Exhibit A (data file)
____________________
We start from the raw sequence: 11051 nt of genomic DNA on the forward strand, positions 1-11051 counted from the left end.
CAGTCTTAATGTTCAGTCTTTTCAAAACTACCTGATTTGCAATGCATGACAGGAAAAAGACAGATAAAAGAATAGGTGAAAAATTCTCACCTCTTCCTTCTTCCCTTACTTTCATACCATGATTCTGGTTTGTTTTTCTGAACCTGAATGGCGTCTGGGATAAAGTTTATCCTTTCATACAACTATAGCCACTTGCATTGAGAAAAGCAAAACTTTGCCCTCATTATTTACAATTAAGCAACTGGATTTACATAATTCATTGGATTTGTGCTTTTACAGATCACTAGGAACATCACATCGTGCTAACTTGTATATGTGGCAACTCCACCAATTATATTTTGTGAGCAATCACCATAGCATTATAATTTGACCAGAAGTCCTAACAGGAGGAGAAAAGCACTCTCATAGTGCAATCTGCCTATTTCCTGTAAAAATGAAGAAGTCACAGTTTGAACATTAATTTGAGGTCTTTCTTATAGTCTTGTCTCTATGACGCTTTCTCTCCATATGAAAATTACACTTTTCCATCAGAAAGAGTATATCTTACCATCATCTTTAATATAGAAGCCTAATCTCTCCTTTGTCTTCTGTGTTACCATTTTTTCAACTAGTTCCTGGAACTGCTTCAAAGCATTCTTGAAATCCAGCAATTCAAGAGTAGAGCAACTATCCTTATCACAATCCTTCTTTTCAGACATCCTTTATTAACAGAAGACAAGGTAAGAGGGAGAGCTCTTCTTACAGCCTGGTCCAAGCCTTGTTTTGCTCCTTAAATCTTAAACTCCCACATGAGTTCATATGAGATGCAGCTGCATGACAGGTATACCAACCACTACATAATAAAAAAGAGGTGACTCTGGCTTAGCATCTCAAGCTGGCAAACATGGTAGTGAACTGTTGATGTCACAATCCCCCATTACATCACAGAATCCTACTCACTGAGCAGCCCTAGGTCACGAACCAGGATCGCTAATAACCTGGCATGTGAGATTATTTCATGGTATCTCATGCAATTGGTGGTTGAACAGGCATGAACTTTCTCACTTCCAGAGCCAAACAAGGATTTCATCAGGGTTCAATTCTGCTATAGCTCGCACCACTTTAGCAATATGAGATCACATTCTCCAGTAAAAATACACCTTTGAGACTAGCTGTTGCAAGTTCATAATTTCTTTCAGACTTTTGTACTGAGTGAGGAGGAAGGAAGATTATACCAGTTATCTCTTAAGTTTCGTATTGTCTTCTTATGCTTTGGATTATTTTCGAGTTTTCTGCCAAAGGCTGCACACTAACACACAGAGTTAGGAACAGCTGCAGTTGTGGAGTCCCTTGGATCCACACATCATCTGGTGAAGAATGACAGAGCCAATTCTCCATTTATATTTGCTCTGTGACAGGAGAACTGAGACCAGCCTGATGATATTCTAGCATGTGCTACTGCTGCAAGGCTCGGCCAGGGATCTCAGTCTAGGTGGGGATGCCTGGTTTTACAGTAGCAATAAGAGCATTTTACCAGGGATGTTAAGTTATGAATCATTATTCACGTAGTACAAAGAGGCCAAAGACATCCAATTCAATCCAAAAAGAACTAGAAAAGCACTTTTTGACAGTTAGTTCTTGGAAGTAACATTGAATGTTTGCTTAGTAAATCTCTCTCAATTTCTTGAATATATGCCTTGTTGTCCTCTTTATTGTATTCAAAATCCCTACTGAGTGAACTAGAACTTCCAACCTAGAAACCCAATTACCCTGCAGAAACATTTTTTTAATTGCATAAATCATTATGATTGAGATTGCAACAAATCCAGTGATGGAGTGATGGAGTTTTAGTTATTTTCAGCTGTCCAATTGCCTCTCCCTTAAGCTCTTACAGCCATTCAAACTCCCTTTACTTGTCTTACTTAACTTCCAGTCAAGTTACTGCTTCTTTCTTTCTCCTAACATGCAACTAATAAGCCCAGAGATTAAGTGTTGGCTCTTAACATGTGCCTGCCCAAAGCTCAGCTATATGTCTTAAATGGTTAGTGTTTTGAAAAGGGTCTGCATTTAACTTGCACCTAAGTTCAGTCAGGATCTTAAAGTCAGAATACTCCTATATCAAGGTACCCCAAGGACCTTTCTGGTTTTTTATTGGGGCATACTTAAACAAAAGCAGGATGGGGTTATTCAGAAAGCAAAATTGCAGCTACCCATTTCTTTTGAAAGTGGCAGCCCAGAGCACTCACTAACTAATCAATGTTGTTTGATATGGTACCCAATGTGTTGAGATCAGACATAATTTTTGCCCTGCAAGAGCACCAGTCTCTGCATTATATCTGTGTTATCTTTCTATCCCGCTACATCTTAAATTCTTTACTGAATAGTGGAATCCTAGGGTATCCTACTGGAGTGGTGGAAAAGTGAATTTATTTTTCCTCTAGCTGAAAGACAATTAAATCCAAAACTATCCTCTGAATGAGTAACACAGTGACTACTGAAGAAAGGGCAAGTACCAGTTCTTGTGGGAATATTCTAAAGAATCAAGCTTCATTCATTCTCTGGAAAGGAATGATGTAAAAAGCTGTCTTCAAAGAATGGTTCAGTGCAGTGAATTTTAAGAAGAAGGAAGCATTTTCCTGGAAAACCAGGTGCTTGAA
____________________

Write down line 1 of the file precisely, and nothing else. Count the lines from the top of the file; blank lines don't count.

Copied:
We start from the raw sequence: 11051 nt of genomic DNA on the forward strand, positions 1-11051 counted from the left end.